# Synopsis: Unlikely partners

A new phase of coexisting superconductivity and magnetic order is discovered in ${\text{CeCoIn}}_{5}$.

Although superconductivity and magnetism are inherently competing orders, there exist materials that can host both simultaneously, such as heavy fermion systems, some cuprate superconductors, and the newly discovered pnictide superconductors. An example of such a system is the much studied heavy fermion system ${\text{CeCoIn}}_{5}$. Application of a magnetic field in its superconducting state can drastically affect superconductivity and can also induce magnetic order, depending on the strength of the field and the temperature.

In the latest issue of Physical Review Letters, Georgios Koutroulakis and collaborators from Brown University in the US and the Laboratoire National des Champs Magnétiques Intenses in Grenoble, France, report a detailed low-temperature NMR investigation of the phase diagram of ${\text{CeCoIn}}_{5}$. They find that the magnetic order induced at high fields is an incommensurate spin-density wave, which likely coexists with a so-called Fulde-Ferrell-Larkin-Ovchinnikov phase—a superconducting state with a spatially modulated order parameter. They also discover a new phase lying between the incommensurate spin-density wave state and the low-field ordinary superconductivity; they conjecture that it is a different kind of Fulde-Ferrell-Larkin-Ovchinnikov phase. – Alex Klironomos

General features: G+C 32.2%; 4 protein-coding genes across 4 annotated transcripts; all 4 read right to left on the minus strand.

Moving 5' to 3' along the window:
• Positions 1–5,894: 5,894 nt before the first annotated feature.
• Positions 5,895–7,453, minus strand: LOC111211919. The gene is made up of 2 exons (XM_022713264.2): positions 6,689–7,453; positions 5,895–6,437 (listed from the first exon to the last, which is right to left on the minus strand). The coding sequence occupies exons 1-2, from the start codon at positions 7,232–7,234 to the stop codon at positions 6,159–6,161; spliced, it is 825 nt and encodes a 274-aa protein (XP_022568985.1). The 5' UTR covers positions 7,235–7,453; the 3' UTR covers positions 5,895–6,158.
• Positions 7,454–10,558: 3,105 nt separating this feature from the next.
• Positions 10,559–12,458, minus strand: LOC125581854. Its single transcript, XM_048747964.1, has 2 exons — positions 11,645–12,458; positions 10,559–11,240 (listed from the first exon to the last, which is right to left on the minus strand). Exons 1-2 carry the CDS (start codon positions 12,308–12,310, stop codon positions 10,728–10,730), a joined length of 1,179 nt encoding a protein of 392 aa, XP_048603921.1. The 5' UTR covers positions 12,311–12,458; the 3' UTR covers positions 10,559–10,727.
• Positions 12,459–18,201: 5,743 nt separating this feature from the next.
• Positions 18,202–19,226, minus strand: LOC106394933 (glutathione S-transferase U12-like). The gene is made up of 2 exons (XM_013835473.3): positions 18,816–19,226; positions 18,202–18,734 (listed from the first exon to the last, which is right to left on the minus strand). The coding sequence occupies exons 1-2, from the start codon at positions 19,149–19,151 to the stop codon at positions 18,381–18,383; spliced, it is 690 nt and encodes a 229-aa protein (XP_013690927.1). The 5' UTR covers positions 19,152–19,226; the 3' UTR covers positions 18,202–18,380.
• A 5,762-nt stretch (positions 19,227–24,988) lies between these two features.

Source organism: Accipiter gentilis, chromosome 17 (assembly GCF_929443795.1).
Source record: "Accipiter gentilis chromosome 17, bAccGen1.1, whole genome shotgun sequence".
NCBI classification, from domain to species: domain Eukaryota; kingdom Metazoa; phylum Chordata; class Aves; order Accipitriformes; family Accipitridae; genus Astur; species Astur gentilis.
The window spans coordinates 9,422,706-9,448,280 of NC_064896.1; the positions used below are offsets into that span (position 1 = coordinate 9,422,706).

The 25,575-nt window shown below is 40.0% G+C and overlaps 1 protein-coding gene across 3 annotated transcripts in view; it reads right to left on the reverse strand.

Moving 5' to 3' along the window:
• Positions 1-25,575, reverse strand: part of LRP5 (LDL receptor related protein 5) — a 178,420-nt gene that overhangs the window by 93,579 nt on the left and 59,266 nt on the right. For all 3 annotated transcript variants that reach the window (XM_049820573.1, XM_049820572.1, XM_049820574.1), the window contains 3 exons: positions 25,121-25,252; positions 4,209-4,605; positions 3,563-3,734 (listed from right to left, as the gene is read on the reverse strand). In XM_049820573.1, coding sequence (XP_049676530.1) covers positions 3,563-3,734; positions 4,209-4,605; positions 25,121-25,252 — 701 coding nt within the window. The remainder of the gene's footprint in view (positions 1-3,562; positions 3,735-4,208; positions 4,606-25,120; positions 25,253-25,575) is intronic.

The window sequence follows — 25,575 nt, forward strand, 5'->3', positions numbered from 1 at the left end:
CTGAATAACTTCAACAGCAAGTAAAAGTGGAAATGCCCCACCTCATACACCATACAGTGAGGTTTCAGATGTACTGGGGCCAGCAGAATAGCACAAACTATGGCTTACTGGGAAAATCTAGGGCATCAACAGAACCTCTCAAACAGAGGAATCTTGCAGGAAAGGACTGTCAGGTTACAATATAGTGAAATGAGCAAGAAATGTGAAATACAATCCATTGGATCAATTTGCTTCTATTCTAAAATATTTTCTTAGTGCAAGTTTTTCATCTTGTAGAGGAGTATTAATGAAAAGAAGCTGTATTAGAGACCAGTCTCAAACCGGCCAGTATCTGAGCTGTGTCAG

### Announcements

More Announcements »

## Previous Synopsis

Strongly Correlated Materials

Read More »

Optics

Read More »

## Related Articles

Condensed Matter Physics

### Viewpoint: Rescuing the Quasiparticle

Experiments with heavy-fermion materials show that quasiparticles exist at the critical point of a quantum phase transition. Read More »

Superconductivity

### Viewpoint: A Boost for Superconducting Logic

A new choice of materials leads to more practically useful superconducting spin valves. Read More »

Magnetism

### Viewpoint: The Quantum Hall Effect Gets More Practical

Thin films of magnetic topological insulators can exhibit a nearly ideal quantum Hall effect without requiring an applied magnetic field. Read More »